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_{161}and 10

_{162}). The mistake was found almost a century later, in 1974, by Ken Perko, a NY lawyer (!)

For almost a century, when everyone thought they were different knots, people tried their best to find knot invariants to distinguish them, but of course they failed. But the effort was a major motivation to research covering linkage etc., and was surely tremendously fruitful for knot theory.

^{(source)}

**Update (2013):**

This morning I received a letter from Ken Perko himself, revealing the true history of the Perko pair, which is so much more interesting! Perko writes:

The duplicate knot in tables compiled by Tait-Little [3], Conway [1], and Rolfsen-Bailey-Roth [4], is not just a bookkeeping error. It is a counterexample to an 1899 “Theorem” of CN Little (Yale PhD, 1885), accepted as true by PG Tait [3], and incorporated by Dehn and Heegaard in their important survey article on “Analysis situs” in the German Encyclopedia of Mathematics [2].

Little’s “ Theorem ‘was that any two reduced diagrams of the same knot possess the same writhe (number of overcrossings minus number of undercrossings). The Perko pair have different writhes, and so Little’s “Theorem”, if true, would prove them to be distinct!

Perko continues:

Yet still, after 40 years, learned scholars do not speak of Little’s false theorem, describing instead its decapitated remnants as aTait Conjecture– and indeed, one subsequently proved correct by Kauffman, Murasugi, and Thistlethwaite.

I had no idea! Perko concludes (boldface is my own):

I think they are missing a valuable point. History instructs by reminding the reader not merely of past triumphs, but of terrible mistakes as well.

And the final nail in the coffin is that**the image above isn’t of the Perko pair**!!! It’s the “ Weisstein pair ‘$ 10 _ { 161} $ and mirror $ 10 _ {163} $, described by Perko as “those magenta colo red, almost matching non-twins that add beauty and confusion to the Perko Pair page of Wolfram Web’s Math World website. In a way, it’s an honor to have my name attached to such a well-crafted likeness of a couple of Bhuddist prayer wheels, but it certainly must be treated with the caution that its color suggests by anyone seriously interested in mathematics. “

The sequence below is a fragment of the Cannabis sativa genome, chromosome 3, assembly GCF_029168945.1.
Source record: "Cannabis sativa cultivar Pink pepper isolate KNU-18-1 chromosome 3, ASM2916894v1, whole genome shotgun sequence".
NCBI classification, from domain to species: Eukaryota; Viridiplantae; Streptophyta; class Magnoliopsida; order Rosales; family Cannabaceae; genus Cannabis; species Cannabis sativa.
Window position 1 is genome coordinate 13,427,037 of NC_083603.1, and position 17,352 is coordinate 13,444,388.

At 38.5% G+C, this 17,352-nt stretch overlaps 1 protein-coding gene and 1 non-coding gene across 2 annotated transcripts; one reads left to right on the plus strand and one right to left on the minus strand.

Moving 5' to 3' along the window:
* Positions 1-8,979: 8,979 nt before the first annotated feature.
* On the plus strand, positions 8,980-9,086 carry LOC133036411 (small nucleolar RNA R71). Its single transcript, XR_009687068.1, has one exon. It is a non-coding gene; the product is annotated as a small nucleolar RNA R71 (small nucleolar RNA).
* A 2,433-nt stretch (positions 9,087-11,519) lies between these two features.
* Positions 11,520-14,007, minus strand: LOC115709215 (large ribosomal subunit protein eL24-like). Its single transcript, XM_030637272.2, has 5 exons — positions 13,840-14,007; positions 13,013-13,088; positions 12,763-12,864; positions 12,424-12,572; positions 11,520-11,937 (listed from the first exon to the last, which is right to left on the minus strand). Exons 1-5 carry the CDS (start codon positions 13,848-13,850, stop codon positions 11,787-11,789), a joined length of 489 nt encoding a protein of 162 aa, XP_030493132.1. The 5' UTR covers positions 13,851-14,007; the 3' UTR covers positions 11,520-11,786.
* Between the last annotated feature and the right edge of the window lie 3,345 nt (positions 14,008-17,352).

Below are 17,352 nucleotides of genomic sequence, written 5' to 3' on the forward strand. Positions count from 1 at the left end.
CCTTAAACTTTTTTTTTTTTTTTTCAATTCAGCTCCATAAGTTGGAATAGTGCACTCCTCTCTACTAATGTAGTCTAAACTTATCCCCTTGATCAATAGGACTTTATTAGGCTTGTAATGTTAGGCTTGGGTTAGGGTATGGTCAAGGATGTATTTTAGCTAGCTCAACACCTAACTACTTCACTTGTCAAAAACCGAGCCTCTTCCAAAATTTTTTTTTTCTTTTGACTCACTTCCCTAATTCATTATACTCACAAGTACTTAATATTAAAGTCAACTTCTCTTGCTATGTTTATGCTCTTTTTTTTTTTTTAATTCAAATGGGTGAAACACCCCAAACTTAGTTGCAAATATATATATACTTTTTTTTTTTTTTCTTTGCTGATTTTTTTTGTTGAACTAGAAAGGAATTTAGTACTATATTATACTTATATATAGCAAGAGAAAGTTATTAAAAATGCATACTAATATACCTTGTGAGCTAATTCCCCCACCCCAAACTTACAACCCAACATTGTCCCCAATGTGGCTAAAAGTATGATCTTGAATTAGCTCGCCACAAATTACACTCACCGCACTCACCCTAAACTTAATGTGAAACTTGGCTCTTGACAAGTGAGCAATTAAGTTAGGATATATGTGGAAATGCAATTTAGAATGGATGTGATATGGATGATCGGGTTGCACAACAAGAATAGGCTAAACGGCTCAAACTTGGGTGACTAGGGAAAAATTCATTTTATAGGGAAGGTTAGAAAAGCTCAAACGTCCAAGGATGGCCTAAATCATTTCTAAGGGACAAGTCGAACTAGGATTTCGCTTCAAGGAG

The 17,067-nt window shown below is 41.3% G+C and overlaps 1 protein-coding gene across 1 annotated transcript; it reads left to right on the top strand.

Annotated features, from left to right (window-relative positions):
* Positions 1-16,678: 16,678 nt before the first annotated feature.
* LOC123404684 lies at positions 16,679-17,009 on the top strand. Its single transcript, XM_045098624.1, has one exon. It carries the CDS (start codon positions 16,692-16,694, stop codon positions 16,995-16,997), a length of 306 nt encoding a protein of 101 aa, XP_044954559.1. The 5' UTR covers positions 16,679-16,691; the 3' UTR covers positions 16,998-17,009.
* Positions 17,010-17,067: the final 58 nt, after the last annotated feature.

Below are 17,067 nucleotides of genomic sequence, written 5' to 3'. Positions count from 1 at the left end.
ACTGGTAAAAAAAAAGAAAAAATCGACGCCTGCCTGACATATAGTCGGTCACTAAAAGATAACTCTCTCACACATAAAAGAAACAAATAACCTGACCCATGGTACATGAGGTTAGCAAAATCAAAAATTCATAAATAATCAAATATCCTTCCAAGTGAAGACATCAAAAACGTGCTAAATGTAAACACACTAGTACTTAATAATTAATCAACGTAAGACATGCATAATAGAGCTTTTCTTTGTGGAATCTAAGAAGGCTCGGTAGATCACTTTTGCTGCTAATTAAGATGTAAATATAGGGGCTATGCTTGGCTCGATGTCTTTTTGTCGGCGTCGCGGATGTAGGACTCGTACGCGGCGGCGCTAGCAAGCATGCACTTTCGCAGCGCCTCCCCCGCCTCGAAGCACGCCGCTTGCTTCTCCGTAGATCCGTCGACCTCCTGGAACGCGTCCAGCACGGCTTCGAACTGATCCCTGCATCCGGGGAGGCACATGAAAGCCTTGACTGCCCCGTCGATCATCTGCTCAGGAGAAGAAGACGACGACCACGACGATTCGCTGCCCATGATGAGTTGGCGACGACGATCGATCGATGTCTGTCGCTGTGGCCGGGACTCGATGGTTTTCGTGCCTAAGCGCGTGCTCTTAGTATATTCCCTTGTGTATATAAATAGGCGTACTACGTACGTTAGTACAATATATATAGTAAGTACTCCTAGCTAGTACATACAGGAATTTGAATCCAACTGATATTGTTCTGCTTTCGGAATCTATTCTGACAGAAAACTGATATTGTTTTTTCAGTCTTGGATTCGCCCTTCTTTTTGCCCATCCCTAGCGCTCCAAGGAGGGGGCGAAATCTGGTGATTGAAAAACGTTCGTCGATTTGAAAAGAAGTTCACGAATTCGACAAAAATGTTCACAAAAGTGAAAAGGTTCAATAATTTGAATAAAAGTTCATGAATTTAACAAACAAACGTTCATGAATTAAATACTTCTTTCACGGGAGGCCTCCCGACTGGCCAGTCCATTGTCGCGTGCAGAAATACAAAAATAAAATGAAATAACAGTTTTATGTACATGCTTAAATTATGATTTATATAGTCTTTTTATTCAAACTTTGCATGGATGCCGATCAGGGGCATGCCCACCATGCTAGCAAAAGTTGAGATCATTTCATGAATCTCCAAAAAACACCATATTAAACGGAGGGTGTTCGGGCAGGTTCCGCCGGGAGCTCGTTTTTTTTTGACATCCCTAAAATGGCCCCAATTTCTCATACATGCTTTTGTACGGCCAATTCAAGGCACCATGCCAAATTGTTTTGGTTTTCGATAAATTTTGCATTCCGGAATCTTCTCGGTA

The real Perko pair is this:

You can read more about this fascinating story atRichard Elwes’s blog.

Well, I’ll be jiggered! The most interesting mathematics mistake that I know turns out to be more interesting than I had ever imagined!

1. J.H. Conway,*An enumeration of knots and links, and some of their algebraic properties*, Proc. Conf. Oxford, 1967, p. 329 – 358 (Pergamon Press, 1970). 2. M. Dehn and P. Heegaard, Enzyk. der Math. Wiss. III AB 3 1907), p. 212: “Die algebraische Zahl der Ueberkreuzungen ist fuer die reduzierte Form jedes Knotens bestimmt.” 3. C.N. Little,*Non-alternating /- knots*, Trans. Roy. Soc. Edinburgh**39**(1900), page 774 and plate III. This paper describes itself at p. 771 as “Communicated by Prof. Tait.” 4. D. Rolfsen,*Knots and links*(Publish or Perish, 1976).

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An error of Lebesgue. 1905 or so. Take a Borel set in the plane, project it onto a line, the result is a Borel set. Obvious: the projection of an open set is open, and the Borel sets in the plane are the least family containing the open sets, closed under countable unions and countable decreasing intersections.

But wrong. Projection doesn’t commute with countable decreasing intersection.

Studying this error lead Suslin to begin the line of study now called “descriptive set theory”, 1917 or so.

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All of the (in retrospect) misguided attempts to prove Euclid’s Parallel Postulate, which eventually lead Gauss to develop hyperbolic geometry.

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Kempe’s “proof” of the four-color theorem, which didn’t prove the four-color theorem, but did:

- Prove the
*Five*– color theorem - Somehow manage to go unnoticed for a dozen years
- Lay the foundations for major tools in structural graph theory, and despite being fundamentally flawed, serve as the starting point for the eventual successful proof (s) of 4CT.

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A story I heard in grad school:

Once upon a time, a set theorist was writing a paper on inner models, and in it he wrote, “… and we will call such models*nice*. ” When he got his manuscript back from the typist (this was back in the pre-LaTeX days of technical typists), he saw that his handwriting had been misread, and the line came out as: “… and we will call such models*mice*. ” The name stuck, and to this day if you browse almost any recent volume of the*Journal of Symbolic Logic,*you will find set theory articles on “mice.”

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Maybe it’s not true, but there’s the story of the “Grothendieck prime”:

One striking characteristic of Grothendieck’s mode of thinking is that it seemed to rely so little on examples. This can be seen in the legend of the so-called “Grothendieck prime”. In a mathematical conversation, someone suggested to Grothendieck that they should consider a particular prime number. “You mean an actual number?” Grothendieck asked. The other person replies, yes, an actual prime number. Grothendieck suggested, “All right, take 57. “

But Grothendieck must have known that 57 is not prime, right? Absolutely not, said David Mumford of Brown University. “He doesn’t think concretely.”

from here:http://www.ams.org/notices/ 200410 / fea-grothendieck-part2.pdf